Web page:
How foreign lending weakens emerging nations In the nineteenth century, many developing countries turned to the credit houses of Europe for sovereign loans to balance their books and weather major fiscal shocks such as war. This reliance on external public finance offered emerging nations endless opportunities to overcome barriers to growth, but it also enabled rulers to bypass critical stages in institution building and political development.  Pawned States: State Building in the Era of International Finance (Princeton University Press, 2022)' reveals how easy access to foreign lending at early stages of state building has led to chronic fiscal instability and weakened state capacity in the developing world. Drawing on a wealth of original data to document the rise of cheap overseas credit between 1816 and 1913, Didac Queralt shows how countries in the global periphery obtained these loans by agreeing to “extreme conditionality,” which empowered international investors to take control of local revenue sources in cases of default, and how foreclosure eroded a country’s tax base and caused lasting fiscal disequilibrium. Queralt goes on to combine quantitative analysis of tax performance between 1816 and 2005 with qualitative historical analysis in Latin America, Asia, Africa, and the Middle East, illustrating how overreliance on external capital by local leaders distorts their incentives to expand tax capacity, articulate power-sharing institutions, and strengthen bureaucratic apparatus. Panoramic in scope, Pawned States sheds needed light on how early and easy access to external finance pushes developing nations into trajectories characterized by fragile fiscal institutions and autocratic politics. Javier Mejia is an economist teaching at Stanford University, whose work focuses on the intersection between social networks and economic history. His interests extend to topics on entrepreneurship and political economy with a geographical specialty in Latin America and the Middle East. He received a Ph.D. in Economics from Los Andes University. He has been a Postdoctoral Associate and Lecturer at New York University--Abu Dhabi and a Visiting Scholar at the University of Bordeaux. He is a regular contributor to different news outlets. Currently, he is Forbes Magazine op-ed columnist. Learn more about your ad choices. Visit megaphone.fm/adchoices Support our show by becoming a premium member! https://newbooksnetwork.supportingcast.fm/world-affairs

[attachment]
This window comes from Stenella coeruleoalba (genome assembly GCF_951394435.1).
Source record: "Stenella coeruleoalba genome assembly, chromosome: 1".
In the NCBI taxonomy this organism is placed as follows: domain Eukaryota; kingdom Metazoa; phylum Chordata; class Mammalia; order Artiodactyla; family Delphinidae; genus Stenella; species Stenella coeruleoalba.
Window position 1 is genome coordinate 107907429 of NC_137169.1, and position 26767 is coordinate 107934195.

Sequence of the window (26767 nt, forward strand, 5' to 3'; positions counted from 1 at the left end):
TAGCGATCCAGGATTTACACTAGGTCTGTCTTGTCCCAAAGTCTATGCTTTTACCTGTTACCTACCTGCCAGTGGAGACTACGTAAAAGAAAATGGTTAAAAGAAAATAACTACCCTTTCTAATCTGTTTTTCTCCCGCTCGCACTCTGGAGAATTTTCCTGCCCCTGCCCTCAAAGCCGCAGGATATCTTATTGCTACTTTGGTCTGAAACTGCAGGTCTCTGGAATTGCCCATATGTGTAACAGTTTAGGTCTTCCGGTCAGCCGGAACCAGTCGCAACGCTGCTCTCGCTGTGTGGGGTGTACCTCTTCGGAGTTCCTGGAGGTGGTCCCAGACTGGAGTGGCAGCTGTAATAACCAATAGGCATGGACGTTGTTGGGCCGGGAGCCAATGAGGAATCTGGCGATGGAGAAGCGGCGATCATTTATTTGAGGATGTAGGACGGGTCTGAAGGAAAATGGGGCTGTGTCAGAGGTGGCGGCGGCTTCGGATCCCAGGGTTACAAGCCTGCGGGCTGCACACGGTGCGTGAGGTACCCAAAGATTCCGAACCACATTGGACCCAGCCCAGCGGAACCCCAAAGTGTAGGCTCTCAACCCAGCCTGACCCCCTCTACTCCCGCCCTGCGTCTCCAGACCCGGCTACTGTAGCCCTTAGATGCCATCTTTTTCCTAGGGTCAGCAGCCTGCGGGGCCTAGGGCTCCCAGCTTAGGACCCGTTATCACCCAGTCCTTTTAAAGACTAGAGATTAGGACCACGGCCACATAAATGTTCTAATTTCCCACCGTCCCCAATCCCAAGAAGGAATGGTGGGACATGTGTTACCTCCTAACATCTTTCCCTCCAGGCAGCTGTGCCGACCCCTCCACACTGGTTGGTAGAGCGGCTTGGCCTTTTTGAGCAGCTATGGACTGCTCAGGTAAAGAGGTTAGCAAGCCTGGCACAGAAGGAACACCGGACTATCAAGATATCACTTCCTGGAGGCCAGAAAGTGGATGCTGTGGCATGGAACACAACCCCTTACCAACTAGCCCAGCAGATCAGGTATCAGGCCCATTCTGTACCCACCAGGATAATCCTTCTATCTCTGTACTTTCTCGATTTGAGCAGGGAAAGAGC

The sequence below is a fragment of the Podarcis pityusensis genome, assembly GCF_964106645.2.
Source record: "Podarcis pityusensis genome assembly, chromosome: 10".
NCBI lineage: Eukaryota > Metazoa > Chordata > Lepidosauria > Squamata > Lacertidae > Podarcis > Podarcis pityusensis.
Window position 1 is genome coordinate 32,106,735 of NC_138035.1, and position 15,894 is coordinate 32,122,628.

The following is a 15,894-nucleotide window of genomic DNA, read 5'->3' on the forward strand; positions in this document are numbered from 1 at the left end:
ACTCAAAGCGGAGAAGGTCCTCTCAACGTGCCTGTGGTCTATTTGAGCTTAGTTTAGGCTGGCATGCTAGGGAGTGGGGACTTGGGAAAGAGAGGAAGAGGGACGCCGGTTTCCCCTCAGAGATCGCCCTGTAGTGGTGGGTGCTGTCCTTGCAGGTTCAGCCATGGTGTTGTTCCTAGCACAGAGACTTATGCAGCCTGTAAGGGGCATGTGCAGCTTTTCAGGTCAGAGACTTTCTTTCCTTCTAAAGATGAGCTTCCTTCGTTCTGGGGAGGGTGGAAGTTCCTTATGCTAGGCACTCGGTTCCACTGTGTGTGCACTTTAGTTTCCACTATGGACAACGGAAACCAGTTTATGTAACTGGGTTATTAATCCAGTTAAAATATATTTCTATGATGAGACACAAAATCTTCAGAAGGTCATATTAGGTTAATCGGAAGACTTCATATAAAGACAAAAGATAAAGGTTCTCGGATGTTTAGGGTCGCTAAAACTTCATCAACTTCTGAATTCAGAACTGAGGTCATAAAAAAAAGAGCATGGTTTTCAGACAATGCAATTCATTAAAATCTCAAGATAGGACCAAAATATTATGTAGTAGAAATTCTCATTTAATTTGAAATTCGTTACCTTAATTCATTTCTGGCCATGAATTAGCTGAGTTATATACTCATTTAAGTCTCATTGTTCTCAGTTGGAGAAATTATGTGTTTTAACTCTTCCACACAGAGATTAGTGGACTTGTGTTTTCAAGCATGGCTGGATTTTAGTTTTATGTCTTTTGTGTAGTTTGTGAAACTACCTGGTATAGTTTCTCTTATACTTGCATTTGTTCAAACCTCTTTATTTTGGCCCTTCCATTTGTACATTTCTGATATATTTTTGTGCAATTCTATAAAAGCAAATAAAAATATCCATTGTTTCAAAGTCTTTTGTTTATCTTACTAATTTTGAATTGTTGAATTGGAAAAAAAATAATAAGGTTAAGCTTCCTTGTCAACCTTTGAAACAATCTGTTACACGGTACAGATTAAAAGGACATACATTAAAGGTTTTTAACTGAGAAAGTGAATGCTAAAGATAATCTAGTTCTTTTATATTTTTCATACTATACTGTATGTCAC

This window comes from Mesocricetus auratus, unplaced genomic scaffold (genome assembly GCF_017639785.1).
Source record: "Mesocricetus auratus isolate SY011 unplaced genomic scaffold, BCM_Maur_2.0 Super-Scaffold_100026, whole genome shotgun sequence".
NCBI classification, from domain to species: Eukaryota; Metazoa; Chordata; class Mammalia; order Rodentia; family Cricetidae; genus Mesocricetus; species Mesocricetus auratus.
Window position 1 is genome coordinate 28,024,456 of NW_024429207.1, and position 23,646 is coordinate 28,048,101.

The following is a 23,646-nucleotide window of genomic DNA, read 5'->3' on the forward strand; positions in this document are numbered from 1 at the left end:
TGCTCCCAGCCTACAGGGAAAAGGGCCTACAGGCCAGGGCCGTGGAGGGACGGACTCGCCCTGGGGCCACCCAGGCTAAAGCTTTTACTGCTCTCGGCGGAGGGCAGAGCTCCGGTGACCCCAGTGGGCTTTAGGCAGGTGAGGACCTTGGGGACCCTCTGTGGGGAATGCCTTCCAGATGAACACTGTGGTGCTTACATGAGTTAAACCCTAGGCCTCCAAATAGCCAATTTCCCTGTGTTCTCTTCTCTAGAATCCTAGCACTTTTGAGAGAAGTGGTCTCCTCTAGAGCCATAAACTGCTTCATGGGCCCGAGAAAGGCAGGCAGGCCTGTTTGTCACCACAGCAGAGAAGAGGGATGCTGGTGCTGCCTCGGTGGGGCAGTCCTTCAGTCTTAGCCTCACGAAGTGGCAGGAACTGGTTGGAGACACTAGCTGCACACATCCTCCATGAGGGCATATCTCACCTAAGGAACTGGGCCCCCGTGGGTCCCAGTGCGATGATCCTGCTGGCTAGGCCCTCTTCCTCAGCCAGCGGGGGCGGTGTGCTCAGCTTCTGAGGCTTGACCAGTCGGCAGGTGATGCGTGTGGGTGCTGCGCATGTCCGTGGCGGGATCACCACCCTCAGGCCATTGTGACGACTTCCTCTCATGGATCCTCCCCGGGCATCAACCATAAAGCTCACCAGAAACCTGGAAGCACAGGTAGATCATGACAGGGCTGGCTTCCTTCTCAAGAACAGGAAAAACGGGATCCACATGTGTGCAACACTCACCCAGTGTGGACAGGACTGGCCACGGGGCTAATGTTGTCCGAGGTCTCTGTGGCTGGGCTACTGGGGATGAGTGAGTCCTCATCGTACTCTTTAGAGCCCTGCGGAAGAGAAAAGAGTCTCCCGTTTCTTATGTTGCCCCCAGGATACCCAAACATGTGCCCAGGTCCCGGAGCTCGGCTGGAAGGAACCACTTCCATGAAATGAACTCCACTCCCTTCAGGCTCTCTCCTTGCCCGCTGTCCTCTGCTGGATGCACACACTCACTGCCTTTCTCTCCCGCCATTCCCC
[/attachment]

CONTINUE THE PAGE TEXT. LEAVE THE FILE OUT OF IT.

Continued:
1h 5m
Jul 28
Robert W. Tomlinson, "The Influence of Foreign Wars on U.S. Domestic Military Policy: The Case of the Yom Kippur War" (Lexington, 2022)